Saturday, August 20, 2011

Old School or New Wave?

I did full primary this morning (Sunday is my rest day). After a few days of doing second only, primary feels "the stranger", as Grimmly recently put it. The sequence just didn't seem to come as naturally as it used to. At one point, I almost skipped a posture: I lay down immediately after Baddha Konasana, thinking that Supta Padangusthasana came after it! And speaking of Baddha Konasana, whatever hip muscles that are needed to bring my chest to the ground in that posture weren't as open as they used to be: I felt quite a bit of resistance as I went into the posture, and just barely managed to get my chin to the ground. Hmm... so I guess the muscles that are needed in order to get into a deep Baddha Konasana are different from those needed to put the leg behind the head in second series?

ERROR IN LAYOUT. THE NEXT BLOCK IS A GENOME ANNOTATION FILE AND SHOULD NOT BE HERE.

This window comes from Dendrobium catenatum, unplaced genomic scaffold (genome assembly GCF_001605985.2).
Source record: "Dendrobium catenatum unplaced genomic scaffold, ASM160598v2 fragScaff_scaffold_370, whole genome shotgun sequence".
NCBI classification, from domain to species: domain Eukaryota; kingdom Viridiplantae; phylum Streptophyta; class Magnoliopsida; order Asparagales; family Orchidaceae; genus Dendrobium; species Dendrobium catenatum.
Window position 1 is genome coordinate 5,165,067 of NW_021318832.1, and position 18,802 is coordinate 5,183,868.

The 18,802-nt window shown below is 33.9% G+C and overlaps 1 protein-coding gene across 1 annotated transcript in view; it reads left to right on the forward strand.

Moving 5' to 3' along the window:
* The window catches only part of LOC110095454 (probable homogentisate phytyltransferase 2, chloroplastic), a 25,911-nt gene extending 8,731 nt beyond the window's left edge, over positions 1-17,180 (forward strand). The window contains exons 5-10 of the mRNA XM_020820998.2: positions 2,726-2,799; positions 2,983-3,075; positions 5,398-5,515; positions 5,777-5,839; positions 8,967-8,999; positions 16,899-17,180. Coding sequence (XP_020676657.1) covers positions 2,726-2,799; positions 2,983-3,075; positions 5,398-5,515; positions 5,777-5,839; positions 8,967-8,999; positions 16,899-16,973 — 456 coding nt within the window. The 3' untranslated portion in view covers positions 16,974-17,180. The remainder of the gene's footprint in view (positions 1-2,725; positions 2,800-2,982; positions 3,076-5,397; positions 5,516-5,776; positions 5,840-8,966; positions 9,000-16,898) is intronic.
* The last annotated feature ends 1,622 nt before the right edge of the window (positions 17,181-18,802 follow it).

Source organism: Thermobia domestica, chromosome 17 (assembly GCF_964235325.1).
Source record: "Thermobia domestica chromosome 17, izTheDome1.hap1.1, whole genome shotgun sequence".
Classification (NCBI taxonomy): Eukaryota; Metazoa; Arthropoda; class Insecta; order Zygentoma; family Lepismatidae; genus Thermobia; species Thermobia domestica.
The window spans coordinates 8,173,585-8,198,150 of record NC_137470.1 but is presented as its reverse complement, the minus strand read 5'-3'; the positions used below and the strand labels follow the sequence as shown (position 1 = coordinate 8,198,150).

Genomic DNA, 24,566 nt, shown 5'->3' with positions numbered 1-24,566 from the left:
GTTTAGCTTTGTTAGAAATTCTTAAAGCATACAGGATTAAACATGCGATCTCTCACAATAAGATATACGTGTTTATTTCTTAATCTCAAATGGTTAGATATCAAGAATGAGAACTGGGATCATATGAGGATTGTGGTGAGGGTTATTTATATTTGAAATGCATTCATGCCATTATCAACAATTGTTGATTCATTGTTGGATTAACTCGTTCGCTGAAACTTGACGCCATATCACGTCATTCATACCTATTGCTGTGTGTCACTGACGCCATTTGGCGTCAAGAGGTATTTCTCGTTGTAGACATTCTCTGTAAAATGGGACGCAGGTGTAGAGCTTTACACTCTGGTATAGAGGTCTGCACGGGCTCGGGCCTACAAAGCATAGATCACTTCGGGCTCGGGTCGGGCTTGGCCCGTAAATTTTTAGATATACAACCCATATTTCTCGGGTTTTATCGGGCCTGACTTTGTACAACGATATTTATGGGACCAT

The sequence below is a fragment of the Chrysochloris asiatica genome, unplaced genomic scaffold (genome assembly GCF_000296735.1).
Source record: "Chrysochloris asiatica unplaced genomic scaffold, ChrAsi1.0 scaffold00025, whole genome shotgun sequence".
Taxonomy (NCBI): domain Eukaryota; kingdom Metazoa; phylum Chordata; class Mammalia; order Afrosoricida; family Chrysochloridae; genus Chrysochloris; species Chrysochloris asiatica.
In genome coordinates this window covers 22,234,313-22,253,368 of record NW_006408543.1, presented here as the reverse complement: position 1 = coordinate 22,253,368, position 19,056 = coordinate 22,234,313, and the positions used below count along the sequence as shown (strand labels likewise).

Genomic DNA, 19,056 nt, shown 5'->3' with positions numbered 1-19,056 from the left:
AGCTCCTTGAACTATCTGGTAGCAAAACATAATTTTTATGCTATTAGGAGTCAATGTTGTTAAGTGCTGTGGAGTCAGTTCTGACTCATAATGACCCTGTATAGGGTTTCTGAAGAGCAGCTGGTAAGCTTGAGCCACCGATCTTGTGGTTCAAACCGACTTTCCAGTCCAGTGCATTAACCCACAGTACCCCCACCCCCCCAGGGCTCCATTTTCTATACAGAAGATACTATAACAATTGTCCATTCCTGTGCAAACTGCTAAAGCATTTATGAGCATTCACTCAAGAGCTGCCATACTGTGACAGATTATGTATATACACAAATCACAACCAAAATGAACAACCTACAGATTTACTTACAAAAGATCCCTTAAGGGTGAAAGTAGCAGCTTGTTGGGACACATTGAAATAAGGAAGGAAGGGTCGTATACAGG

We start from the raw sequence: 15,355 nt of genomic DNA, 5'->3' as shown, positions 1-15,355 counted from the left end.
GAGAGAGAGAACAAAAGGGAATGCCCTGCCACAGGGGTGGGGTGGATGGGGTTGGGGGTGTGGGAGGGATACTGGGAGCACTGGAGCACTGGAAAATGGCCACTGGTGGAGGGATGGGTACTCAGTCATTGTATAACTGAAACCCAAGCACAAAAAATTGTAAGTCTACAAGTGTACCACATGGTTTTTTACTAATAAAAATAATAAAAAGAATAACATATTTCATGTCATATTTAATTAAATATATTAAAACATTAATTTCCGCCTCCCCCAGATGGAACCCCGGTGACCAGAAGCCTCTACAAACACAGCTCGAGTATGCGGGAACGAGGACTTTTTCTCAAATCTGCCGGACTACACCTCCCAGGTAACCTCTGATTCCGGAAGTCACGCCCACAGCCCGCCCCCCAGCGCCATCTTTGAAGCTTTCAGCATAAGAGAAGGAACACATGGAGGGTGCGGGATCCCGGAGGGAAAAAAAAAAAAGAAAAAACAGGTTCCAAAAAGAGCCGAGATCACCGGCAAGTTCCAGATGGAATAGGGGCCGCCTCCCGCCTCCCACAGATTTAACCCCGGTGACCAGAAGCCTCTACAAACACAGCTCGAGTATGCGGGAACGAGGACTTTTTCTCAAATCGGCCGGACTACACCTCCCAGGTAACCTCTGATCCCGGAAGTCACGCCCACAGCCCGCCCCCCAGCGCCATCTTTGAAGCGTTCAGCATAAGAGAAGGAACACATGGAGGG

Hmm... I don't suppose you'd care for all these details about the current state of my practice, would you? Well, let's change the subject slightly to something that might hopefully interest you more. If you have been reading this blog for a while, you'll know that I recently split my practice (i.e. started doing second series only, up to Karandavasana, in my case). I have also been posting quite a bit about my efforts in working with Karandavasana. In writing these posts, I have been working with the assumption that it is right and natural for an Ashtangi to split his or her practice once he or she has been given a certain number of postures in the second series (or whatever new series he or she is currently working on).